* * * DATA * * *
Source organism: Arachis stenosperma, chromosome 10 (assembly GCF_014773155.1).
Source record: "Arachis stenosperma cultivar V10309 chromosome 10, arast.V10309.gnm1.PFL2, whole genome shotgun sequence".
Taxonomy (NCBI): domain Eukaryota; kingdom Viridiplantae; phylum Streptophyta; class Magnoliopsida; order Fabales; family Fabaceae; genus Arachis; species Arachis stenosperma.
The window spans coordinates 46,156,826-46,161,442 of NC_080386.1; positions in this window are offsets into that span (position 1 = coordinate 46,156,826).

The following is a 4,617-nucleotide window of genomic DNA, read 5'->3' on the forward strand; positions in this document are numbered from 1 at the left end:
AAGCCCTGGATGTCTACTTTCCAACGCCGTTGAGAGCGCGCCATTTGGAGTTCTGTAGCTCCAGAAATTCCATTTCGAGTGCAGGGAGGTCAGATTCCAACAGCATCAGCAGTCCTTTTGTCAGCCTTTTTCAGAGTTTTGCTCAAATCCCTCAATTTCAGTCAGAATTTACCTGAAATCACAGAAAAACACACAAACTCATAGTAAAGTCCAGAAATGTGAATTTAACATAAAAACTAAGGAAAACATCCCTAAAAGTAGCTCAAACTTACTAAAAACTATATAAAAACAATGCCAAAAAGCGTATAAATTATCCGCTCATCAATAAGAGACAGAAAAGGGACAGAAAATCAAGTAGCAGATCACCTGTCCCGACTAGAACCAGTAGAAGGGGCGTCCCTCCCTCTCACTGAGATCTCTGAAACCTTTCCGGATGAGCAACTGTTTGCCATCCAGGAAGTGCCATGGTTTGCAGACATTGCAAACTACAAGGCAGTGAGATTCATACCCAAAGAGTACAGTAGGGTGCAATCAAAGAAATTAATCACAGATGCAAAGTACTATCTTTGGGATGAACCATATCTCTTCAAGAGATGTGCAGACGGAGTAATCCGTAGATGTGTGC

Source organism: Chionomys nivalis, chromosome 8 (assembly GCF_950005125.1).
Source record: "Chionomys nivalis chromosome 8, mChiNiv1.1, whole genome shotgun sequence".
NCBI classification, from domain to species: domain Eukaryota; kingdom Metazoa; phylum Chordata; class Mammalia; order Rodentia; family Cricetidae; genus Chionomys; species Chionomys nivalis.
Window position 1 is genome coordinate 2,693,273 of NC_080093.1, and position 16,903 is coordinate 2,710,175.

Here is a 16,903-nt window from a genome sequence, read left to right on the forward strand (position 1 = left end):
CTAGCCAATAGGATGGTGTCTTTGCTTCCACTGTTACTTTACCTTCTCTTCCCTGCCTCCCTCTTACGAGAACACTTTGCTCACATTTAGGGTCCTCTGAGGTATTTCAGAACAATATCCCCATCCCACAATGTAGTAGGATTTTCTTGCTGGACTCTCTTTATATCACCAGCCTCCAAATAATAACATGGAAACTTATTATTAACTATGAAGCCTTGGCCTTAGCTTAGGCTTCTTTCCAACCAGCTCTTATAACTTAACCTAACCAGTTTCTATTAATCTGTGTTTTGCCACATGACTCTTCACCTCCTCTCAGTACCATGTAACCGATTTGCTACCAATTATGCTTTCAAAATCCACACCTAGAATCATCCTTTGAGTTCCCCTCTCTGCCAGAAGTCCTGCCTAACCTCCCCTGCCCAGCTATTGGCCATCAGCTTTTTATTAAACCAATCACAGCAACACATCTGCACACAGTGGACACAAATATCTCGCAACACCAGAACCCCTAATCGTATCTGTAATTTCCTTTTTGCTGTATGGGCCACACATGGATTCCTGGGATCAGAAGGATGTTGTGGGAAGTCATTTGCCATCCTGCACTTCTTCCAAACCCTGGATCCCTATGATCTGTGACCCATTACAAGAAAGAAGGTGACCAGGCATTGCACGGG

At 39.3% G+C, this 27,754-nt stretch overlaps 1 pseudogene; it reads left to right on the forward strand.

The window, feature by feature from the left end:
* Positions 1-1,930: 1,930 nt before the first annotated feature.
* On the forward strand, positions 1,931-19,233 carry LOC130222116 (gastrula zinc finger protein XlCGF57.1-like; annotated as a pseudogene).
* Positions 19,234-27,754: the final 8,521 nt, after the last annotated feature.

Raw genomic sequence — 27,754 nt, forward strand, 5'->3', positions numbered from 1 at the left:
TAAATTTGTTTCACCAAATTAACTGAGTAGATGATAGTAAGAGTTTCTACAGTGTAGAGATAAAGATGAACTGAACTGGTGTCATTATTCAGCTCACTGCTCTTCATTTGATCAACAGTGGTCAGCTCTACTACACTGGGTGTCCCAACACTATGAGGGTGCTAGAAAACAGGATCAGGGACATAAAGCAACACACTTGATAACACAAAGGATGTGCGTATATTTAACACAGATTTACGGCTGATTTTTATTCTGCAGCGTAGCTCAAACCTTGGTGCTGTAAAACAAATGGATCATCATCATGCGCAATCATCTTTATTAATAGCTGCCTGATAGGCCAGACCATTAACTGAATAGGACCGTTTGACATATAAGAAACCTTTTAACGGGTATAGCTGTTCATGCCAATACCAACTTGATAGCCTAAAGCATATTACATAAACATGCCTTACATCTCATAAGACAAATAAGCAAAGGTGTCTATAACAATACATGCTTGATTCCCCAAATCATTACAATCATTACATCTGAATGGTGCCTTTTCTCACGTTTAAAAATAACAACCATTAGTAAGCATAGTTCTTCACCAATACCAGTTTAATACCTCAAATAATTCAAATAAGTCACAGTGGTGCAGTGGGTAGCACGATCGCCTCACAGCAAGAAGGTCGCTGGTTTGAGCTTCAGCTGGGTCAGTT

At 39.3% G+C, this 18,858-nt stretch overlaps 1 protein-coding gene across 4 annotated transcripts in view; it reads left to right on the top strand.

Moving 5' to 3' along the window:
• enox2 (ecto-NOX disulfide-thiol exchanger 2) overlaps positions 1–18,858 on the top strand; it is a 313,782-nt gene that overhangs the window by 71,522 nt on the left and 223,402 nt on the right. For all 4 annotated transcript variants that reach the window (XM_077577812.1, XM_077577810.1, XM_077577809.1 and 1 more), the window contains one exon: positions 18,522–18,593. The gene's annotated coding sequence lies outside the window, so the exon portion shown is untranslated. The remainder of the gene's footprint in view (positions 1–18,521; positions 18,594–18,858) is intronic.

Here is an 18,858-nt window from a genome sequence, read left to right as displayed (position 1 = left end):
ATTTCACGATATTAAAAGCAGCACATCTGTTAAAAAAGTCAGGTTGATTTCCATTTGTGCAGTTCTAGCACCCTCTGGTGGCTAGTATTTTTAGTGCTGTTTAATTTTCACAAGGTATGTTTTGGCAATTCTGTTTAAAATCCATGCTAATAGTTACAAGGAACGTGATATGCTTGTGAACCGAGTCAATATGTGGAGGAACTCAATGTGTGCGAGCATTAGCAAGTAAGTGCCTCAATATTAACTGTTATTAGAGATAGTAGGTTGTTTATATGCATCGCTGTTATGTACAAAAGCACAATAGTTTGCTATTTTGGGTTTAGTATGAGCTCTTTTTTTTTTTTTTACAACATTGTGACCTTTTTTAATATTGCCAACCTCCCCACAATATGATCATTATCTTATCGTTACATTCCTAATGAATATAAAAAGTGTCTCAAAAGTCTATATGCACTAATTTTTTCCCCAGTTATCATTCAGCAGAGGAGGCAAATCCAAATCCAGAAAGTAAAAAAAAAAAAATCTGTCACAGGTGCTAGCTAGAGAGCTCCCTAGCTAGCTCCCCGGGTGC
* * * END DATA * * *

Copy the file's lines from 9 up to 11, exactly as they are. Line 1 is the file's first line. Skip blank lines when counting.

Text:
NCBI classification, from domain to species: domain Eukaryota; kingdom Metazoa; phylum Chordata; class Mammalia; order Rodentia; family Cricetidae; genus Chionomys; species Chionomys nivalis.
Window position 1 is genome coordinate 2,693,273 of NC_080093.1, and position 16,903 is coordinate 2,710,175.

Here is a 16,903-nt window from a genome sequence, read left to right on the forward strand (position 1 = left end):